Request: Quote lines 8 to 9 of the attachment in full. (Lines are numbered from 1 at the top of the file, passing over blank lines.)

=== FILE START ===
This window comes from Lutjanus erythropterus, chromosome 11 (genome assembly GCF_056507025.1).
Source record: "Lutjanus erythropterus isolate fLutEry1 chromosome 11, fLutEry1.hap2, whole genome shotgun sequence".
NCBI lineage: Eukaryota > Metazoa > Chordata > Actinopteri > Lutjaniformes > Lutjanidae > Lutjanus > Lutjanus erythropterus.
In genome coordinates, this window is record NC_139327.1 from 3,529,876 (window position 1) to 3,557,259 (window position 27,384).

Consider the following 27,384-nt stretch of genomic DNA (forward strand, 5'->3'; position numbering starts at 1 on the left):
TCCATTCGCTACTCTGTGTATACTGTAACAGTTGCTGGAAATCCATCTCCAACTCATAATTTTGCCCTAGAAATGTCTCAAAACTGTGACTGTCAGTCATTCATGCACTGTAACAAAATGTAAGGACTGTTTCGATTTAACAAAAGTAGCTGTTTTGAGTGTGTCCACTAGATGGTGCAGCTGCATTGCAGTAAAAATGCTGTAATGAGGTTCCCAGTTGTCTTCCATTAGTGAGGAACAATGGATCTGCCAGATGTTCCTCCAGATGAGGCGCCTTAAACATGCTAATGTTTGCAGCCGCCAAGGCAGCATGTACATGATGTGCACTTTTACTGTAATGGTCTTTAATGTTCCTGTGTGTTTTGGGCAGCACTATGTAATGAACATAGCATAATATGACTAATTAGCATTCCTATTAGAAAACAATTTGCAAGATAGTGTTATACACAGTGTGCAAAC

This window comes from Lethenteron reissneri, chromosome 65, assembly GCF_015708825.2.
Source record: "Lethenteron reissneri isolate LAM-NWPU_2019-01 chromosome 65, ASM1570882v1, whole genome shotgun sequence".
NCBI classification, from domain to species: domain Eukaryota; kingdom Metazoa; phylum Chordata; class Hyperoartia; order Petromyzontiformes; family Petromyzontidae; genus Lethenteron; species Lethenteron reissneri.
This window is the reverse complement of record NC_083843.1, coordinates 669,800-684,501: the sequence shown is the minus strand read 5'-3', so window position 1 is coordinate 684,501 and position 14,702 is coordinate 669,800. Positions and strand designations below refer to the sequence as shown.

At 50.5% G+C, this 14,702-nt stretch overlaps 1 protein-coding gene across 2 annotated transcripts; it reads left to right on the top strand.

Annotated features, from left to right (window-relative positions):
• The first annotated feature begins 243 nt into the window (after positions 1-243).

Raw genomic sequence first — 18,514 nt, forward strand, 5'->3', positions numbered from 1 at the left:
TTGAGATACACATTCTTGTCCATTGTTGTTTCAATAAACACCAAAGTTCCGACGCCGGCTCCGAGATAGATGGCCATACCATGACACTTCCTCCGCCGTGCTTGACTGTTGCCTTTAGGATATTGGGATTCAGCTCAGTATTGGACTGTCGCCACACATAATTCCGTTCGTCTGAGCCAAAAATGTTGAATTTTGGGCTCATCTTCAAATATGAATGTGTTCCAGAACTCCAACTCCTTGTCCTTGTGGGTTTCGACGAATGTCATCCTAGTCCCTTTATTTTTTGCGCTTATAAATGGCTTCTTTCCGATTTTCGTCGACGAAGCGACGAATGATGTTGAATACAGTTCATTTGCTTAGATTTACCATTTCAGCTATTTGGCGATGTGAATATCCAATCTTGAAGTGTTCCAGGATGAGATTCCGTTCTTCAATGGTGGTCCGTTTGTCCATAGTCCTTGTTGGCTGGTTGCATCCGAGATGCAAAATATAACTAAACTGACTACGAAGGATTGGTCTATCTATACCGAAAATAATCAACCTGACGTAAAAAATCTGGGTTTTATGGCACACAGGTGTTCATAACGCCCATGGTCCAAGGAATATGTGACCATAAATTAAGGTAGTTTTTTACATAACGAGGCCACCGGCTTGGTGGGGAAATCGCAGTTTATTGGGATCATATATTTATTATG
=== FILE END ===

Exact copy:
Source record: "Lethenteron reissneri isolate LAM-NWPU_2019-01 chromosome 65, ASM1570882v1, whole genome shotgun sequence".
NCBI classification, from domain to species: domain Eukaryota; kingdom Metazoa; phylum Chordata; class Hyperoartia; order Petromyzontiformes; family Petromyzontidae; genus Lethenteron; species Lethenteron reissneri.